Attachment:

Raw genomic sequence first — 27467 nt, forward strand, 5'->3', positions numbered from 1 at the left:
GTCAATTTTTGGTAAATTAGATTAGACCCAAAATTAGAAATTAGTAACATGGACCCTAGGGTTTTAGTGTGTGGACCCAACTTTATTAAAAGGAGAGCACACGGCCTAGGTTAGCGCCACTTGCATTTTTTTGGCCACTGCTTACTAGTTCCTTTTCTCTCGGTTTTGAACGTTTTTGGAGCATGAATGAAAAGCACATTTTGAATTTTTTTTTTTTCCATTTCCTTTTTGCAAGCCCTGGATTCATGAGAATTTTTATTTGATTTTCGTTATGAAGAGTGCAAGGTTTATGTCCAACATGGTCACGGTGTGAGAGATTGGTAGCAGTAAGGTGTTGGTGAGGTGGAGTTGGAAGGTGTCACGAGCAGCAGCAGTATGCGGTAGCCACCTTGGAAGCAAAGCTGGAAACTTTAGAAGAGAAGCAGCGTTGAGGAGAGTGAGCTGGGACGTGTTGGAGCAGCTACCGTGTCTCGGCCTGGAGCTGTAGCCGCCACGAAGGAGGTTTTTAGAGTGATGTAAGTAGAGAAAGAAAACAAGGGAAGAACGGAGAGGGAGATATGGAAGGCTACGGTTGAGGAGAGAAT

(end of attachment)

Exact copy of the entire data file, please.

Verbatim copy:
Raw genomic sequence first — 27467 nt, forward strand, 5'->3', positions numbered from 1 at the left:
GTCAATTTTTGGTAAATTAGATTAGACCCAAAATTAGAAATTAGTAACATGGACCCTAGGGTTTTAGTGTGTGGACCCAACTTTATTAAAAGGAGAGCACACGGCCTAGGTTAGCGCCACTTGCATTTTTTTGGCCACTGCTTACTAGTTCCTTTTCTCTCGGTTTTGAACGTTTTTGGAGCATGAATGAAAAGCACATTTTGAATTTTTTTTTTTTCCATTTCCTTTTTGCAAGCCCTGGATTCATGAGAATTTTTATTTGATTTTCGTTATGAAGAGTGCAAGGTTTATGTCCAACATGGTCACGGTGTGAGAGATTGGTAGCAGTAAGGTGTTGGTGAGGTGGAGTTGGAAGGTGTCACGAGCAGCAGCAGTATGCGGTAGCCACCTTGGAAGCAAAGCTGGAAACTTTAGAAGAGAAGCAGCGTTGAGGAGAGTGAGCTGGGACGTGTTGGAGCAGCTACCGTGTCTCGGCCTGGAGCTGTAGCCGCCACGAAGGAGGTTTTTAGAGTGATGTAAGTAGAGAAAGAAAACAAGGGAAGAACGGAGAGGGAGATATGGAAGGCTACGGTTGAGGAGAGAAT